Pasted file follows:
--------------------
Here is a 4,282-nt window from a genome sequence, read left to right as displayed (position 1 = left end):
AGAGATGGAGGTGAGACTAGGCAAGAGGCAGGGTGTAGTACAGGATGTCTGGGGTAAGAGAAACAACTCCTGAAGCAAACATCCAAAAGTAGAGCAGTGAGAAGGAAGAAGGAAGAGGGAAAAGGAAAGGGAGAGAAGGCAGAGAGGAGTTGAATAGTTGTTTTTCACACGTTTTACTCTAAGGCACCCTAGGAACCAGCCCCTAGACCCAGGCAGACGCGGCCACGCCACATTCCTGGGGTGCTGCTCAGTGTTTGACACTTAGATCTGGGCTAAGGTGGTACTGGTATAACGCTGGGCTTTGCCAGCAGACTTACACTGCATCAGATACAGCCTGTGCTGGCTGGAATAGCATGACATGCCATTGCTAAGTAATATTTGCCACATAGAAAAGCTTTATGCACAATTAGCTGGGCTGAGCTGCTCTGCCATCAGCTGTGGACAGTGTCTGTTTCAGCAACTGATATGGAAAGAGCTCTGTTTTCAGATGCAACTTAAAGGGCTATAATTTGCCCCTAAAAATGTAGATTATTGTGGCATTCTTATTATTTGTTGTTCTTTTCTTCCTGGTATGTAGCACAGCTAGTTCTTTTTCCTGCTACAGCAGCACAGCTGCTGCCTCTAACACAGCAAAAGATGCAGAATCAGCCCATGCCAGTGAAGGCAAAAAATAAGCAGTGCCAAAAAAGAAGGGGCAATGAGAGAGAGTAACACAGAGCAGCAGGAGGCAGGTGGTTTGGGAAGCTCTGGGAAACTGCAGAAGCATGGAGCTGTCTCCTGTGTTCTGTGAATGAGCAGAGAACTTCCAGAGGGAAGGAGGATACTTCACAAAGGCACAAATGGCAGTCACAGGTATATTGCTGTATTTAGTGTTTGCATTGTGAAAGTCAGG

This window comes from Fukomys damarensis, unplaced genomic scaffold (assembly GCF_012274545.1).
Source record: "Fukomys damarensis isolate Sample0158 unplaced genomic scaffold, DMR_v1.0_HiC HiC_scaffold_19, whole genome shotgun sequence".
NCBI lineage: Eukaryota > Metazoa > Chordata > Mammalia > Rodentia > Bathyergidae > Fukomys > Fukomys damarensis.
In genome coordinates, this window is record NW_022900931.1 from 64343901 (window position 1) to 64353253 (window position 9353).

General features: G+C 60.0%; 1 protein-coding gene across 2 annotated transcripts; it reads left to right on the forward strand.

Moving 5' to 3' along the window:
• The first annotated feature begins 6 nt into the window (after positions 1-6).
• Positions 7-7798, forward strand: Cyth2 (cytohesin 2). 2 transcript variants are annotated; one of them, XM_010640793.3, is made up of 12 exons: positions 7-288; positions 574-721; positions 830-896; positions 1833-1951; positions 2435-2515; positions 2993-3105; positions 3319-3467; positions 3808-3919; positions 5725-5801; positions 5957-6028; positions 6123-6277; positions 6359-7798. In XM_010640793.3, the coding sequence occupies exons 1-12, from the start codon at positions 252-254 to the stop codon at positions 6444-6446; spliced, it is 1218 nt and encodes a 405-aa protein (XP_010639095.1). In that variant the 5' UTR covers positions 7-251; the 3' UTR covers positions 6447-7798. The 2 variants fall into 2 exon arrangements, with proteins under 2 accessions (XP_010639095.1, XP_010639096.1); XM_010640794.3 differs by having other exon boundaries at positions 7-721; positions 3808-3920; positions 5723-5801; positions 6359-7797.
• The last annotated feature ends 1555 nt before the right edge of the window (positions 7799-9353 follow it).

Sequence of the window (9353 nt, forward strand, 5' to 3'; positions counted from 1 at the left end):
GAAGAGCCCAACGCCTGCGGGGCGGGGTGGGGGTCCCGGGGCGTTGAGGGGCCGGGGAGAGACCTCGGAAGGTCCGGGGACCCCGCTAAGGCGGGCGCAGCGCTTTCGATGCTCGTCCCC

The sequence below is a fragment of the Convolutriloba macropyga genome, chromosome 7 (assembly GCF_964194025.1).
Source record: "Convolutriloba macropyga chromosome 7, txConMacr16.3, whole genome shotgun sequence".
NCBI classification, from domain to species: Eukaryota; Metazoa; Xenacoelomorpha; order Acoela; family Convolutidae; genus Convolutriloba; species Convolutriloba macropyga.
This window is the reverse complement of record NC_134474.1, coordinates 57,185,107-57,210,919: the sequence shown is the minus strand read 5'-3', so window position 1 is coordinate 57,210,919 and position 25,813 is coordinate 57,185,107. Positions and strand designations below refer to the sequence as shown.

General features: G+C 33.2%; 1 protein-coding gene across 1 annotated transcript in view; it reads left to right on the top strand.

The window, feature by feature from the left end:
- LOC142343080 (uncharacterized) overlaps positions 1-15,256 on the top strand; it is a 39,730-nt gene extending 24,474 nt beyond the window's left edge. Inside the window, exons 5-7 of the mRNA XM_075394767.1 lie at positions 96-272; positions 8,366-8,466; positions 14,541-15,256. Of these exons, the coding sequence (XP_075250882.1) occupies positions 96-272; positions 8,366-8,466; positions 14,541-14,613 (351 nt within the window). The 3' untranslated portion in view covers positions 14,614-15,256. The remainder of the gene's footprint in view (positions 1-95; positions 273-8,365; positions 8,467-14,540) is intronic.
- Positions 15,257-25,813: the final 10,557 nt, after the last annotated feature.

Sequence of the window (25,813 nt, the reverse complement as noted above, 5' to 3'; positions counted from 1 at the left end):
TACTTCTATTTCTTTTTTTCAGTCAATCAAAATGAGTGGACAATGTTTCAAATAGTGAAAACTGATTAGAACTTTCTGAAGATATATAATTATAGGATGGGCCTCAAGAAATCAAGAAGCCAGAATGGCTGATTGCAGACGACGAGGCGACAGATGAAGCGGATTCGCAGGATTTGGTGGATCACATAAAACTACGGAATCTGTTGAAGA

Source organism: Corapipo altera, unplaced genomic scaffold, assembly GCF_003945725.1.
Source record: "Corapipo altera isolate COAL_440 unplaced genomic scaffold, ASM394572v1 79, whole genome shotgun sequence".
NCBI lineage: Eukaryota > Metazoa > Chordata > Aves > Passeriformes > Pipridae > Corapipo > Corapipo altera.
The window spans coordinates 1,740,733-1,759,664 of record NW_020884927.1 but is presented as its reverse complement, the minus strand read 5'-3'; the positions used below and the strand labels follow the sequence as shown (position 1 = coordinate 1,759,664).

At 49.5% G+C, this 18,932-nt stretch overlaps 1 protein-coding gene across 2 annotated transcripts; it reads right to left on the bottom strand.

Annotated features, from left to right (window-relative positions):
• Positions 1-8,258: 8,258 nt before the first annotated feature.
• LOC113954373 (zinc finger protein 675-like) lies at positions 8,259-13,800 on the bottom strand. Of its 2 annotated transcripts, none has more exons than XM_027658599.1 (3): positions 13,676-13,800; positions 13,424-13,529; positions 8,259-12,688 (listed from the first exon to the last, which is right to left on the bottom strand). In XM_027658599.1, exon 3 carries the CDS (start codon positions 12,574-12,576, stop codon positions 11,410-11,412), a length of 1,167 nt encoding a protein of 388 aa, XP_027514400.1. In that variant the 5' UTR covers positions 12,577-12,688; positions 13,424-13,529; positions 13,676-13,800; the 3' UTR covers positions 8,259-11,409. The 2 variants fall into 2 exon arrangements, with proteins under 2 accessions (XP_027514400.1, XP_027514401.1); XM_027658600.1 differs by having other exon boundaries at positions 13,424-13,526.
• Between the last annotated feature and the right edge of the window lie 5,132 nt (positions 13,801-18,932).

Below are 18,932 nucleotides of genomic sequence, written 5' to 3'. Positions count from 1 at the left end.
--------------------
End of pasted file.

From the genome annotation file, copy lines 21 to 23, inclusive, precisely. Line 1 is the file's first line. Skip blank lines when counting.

- Positions 15,257-25,813: the final 10,557 nt, after the last annotated feature.

Sequence of the window (25,813 nt, the reverse complement as noted above, 5' to 3'; positions counted from 1 at the left end):
TACTTCTATTTCTTTTTTTCAGTCAATCAAAATGAGTGGACAATGTTTCAAATAGTGAAAACTGATTAGAACTTTCTGAAGATATATAATTATAGGATGGGCCTCAAGAAATCAAGAAGCCAGAATGGCTGATTGCAGACGACGAGGCGACAGATGAAGCGGATTCGCAGGATTTGGTGGATCACATAAAACTACGGAATCTGTTGAAGA